Environmental consultants for the state of Washington have recommended heating up yard waste before moving it out of the apple maggot quarantine area to prevent the pest from spreading to the state’s tree fruit industry.
The state contracted a group of consultants to write an assessment, released earlier this week (Monday), of the apple maggot risk posed by compost material from the quarantined area, primarily yard waste from the Puget Sound region.
As mulching becomes more popular, more yard waste is being hauled east of the Cascade Mountains to be used as feedstock for compost facilities.
To prevent the apple maggot from hitching a ride on that waste, the risk assessment recommends mechanically heating it to kill all life stages of the pest before moving the waste. If not, the risk of the apple maggot entering Washington’s pest-free apple growing regions is “likely to occur with low uncertainty,” according to the risk assessment, authored by consultants from England, Massachusetts and Colorado.
To enforce this recommendation, the state Department of Agriculture is developing criteria and a process to grant special permits for moving compost feed stock across the quarantine lines and will not accept any new permit applicants until those guidelines are final.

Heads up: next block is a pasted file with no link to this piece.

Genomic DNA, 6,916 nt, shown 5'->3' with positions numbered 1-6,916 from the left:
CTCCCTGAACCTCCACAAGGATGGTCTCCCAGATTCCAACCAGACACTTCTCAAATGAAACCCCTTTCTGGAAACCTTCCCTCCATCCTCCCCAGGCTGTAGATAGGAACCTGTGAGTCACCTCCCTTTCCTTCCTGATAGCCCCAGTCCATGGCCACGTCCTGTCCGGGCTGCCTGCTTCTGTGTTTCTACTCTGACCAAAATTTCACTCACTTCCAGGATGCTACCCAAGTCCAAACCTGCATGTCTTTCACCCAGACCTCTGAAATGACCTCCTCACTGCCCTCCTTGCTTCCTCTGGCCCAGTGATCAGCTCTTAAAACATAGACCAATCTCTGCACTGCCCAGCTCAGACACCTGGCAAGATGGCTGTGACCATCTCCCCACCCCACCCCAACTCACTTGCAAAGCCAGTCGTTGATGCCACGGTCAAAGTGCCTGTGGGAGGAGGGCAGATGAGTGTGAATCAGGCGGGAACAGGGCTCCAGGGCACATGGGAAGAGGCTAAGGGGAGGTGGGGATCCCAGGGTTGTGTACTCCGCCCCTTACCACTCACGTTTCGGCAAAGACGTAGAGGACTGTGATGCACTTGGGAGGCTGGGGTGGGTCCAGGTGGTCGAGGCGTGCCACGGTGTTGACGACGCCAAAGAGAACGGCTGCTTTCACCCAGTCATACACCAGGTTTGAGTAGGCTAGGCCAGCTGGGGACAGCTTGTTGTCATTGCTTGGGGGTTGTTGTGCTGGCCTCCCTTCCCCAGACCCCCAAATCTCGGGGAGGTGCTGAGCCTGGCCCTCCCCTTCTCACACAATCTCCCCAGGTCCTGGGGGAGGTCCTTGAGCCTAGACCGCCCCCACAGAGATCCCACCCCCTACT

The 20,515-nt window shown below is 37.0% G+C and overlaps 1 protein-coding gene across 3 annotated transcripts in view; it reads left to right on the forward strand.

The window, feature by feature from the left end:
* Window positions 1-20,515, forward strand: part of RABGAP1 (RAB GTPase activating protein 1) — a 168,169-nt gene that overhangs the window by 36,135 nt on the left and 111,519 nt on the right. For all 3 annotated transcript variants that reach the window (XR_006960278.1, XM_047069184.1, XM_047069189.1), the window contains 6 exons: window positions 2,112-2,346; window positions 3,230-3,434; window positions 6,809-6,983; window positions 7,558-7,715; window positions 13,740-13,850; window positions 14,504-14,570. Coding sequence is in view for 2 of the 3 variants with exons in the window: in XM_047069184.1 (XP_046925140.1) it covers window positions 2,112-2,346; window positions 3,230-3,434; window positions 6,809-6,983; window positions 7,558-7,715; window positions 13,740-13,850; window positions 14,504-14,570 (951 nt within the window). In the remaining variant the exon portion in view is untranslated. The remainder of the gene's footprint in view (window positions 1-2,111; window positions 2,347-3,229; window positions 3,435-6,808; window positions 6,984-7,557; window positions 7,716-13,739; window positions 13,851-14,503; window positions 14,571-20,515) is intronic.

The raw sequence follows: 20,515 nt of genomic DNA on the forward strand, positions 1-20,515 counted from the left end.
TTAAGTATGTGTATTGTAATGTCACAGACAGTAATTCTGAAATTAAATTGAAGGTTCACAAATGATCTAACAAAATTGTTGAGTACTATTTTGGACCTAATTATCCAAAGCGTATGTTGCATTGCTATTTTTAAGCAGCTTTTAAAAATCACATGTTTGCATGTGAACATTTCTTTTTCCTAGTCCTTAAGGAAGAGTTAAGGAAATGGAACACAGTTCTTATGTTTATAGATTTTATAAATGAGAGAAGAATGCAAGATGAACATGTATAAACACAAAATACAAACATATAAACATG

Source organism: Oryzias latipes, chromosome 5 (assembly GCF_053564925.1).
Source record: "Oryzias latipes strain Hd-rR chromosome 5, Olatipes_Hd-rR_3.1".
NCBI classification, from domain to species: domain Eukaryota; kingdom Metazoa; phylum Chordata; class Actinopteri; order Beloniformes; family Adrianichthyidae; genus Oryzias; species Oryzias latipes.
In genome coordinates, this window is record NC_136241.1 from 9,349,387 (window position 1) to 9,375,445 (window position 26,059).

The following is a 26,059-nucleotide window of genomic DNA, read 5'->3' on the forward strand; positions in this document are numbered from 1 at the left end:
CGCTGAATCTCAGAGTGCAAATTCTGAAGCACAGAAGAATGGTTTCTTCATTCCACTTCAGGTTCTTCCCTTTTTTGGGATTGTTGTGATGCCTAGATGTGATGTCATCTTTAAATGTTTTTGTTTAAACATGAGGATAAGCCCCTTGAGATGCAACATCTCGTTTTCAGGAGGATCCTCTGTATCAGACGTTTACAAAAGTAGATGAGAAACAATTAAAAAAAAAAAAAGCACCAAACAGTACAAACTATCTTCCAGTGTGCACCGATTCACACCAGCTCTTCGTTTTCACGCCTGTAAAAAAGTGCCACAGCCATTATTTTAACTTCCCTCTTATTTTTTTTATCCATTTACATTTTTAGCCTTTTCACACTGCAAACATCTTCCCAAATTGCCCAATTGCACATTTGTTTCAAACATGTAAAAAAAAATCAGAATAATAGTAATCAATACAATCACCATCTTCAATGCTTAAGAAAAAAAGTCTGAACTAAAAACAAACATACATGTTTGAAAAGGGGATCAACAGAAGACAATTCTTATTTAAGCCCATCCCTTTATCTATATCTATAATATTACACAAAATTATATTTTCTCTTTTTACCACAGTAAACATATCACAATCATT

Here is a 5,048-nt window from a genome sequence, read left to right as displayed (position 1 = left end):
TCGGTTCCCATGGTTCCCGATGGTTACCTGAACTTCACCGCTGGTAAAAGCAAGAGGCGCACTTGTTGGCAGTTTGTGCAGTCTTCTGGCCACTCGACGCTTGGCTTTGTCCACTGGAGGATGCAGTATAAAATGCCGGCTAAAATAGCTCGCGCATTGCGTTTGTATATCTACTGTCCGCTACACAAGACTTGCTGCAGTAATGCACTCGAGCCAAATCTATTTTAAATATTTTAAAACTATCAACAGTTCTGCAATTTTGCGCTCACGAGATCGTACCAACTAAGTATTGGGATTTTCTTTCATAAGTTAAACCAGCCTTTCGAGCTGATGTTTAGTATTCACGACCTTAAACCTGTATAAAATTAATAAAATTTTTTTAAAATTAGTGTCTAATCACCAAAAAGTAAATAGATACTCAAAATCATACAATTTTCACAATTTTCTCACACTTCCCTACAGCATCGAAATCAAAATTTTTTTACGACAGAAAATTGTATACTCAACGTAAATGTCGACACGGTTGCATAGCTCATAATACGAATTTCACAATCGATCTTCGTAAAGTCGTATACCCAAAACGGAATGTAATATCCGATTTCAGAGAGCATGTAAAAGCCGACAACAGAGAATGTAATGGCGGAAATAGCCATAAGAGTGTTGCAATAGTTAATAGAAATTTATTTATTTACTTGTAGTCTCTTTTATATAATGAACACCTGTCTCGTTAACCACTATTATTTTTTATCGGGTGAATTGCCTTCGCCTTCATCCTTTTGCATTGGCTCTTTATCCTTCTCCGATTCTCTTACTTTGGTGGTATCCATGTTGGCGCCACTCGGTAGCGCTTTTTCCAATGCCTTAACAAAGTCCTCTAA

The state quarantines the apple maggot in almost all western Washington counties. Eastern Washington counties of Spokane and parts of Yakima, Chelan and Kittitas have quarantines.
The apple maggot “directly attacks fruit, making it brown, mush and inedible,” according to the state Department of Agriculture Website, and poses a critical risk to apples, the state’s No. 1 crop.
To read details of the risk assessment and the state’s quarantine program, visit the Department of Agriculture Website at http://agr.wa.gov/plantsinsects/insectpests/applemaggot/default.aspx.
– by Ross Courtney
This post was updated on May 5, 2016
“authored by consultants from English [sic], Massachusetts and Colorado”
It seems the Associate Editor could use an editor. Or at the very least a proofreader.
Oops. Thank you, George! Fix made.